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A Heritage of Evil

Workers removing a statute of Confederate general Robert E. Lee from Robert E. Lee Park, Dallas, Texas, September 2017
Laura Buckman/AFP/Getty Images
Workers removing a statute of Confederate general Robert E. Lee from Robert E. Lee Park (now Turtle Park), Dallas, Texas, September 2017

The small Bavarian city of Landshut sits on the Isar River about an hour northeast of Munich. It’s an absurdly pretty place, with the blue and pink buildings on its main street so pristine that it looks like a postwar reconstruction. But it’s not: Landshut wasn’t big enough to be a target of the Allies’ strategic bombing, and it lay out of the way of any advancing army. This does not mean that the war left no traces. I broke a long drive there one night twenty years ago, and in the morning, as I walked toward the city center, I noticed a sign that pointed me to a path along the river. Mahnmal, it said—memorial—but what I saw when I followed it wasn’t at all what my earlier visits to memorial sites in Hamburg and Berlin had led me to expect.

Hidden in the trees I found a three-sided hut of whitewashed brick; inside was a bronze map of Europe in which Germany was given its 1914 borders, including much of present-day Poland. Above it a plaque bore an inscription that began, “1939 lebten 18,7 Millionen Deutsche in den Vertreibungsgebieten”—In 1939 18.7 million Germans lived in territories from which they would be expelled—and it went on to say that between 1944 and 1946 they were thrown out, displaced, murdered, or went missing. Twelve million, the plaque added, would live to arrive in Germany, and other tablets listed some thirty provinces, regions, and countries as their places of origin. A few were as close as Silesia, others as distant as the Volga, but the map with its old borders suggested that many of those places should by rights be German still. There was a wrought-iron wreath, made of several loops of intertwined wire, fixed to the ground in front of all this. Or no, not a wreath, for it was pronged with metal briars that made it into a martyr’s crown of thorns.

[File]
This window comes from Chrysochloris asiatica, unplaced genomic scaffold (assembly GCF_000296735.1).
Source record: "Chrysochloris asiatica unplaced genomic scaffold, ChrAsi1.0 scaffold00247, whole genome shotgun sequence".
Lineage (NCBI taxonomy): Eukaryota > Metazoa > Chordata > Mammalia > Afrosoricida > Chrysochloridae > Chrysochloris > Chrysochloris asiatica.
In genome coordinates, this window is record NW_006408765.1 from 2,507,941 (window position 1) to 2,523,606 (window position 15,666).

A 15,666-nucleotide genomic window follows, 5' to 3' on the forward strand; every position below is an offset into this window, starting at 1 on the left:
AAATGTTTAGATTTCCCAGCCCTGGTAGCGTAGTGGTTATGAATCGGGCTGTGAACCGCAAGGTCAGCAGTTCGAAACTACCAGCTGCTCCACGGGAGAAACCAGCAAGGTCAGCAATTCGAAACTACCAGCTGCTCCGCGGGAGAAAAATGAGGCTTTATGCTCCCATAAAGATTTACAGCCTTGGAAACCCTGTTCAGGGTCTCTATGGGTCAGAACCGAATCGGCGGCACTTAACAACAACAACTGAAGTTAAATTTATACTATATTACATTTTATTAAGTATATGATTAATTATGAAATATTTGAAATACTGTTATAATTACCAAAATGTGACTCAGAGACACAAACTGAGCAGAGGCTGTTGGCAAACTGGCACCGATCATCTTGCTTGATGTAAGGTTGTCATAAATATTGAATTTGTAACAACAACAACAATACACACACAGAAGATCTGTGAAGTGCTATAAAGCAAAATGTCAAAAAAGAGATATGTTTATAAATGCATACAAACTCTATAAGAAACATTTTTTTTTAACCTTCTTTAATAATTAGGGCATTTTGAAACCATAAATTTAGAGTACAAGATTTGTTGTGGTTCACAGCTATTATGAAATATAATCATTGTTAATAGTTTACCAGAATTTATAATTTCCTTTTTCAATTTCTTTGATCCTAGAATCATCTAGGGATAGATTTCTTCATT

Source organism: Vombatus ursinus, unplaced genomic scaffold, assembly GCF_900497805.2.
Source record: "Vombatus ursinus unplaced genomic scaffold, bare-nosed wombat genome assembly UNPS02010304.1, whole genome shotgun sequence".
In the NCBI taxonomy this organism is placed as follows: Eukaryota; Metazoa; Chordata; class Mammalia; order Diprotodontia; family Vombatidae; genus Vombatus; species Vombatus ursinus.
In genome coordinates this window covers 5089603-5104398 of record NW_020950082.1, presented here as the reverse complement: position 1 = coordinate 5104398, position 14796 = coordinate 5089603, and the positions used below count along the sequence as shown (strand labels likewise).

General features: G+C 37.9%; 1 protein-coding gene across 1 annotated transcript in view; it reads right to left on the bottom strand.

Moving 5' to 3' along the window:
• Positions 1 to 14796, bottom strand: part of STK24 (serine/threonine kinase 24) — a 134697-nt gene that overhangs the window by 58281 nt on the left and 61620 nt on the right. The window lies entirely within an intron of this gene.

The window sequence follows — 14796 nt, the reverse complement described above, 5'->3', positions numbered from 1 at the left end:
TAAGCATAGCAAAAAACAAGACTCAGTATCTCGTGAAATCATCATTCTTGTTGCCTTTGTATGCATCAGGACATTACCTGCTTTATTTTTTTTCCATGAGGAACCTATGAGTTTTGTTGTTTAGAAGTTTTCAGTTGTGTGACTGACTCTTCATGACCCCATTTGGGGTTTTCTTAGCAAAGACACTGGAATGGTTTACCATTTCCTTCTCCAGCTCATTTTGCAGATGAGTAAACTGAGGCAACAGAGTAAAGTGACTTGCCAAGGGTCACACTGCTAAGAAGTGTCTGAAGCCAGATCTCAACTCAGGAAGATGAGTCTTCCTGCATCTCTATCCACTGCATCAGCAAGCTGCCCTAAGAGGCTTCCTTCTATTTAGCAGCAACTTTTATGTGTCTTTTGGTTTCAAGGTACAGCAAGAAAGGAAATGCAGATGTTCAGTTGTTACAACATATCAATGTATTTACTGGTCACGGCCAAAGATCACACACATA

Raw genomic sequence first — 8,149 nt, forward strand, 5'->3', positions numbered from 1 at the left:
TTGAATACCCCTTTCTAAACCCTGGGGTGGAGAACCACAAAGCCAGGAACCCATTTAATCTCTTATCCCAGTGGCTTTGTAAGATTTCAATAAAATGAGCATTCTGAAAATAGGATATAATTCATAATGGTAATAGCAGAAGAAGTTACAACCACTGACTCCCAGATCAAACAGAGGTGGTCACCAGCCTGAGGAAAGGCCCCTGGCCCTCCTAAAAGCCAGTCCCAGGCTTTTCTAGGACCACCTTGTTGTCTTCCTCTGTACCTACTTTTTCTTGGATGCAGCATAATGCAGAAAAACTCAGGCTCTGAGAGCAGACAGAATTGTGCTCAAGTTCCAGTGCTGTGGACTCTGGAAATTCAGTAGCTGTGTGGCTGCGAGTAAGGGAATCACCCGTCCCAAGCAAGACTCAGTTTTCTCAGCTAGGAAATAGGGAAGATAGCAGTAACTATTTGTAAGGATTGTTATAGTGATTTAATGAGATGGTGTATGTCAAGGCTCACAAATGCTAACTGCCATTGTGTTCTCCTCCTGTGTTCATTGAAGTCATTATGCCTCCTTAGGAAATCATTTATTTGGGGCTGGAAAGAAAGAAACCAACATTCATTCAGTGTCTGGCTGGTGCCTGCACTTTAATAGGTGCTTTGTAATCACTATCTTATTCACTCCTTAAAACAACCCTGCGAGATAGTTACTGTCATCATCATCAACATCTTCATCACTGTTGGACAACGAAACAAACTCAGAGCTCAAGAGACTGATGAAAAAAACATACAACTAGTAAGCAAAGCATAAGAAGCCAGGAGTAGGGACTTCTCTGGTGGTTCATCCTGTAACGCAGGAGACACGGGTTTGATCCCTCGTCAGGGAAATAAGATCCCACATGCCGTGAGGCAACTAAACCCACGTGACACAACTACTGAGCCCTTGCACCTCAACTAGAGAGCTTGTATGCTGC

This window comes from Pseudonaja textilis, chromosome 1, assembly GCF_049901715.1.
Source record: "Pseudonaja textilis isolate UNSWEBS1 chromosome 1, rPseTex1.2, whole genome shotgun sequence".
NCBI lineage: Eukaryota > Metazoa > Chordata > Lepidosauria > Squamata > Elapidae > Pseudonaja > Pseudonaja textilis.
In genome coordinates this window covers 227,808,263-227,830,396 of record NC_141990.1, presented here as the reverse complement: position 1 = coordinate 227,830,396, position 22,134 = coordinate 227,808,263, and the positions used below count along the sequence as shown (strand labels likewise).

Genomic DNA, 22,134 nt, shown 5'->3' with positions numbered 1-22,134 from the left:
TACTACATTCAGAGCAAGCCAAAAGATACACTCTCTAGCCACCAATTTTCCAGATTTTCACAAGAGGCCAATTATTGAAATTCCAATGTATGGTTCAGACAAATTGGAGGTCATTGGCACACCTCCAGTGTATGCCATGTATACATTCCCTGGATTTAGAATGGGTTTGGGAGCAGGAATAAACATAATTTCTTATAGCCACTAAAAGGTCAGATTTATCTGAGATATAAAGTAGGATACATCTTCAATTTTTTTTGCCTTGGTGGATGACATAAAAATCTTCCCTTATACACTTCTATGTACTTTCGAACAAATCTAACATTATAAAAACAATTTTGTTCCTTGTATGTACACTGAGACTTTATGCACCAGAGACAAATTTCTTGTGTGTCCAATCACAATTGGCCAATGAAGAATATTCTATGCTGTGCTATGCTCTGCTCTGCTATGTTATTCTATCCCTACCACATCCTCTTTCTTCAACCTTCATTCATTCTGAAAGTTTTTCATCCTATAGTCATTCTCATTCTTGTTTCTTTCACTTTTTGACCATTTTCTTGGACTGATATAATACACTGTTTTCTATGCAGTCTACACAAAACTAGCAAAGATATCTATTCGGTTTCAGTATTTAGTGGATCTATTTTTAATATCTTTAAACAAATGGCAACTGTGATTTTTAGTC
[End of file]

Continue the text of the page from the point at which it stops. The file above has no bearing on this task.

I’d never seen anything like it, though I knew what it commemorated. Millions of ethnic Germans—Volksdeutsche—had been expelled from Eastern Europe in the aftermath of World War II and resettled in the West. In their new homes they formed fraternal societies and insisted they had a claim to their old ones; their sense of aggrieved nostalgia played a major part in the conservative politics of Bavaria in particular. We suffered too, the Landshut memorial claims, we too were victims. I got out my notebook to scribble down the inscription, and a man walking by with his dog looked at me oddly, as if wondering who I was. It all made me…


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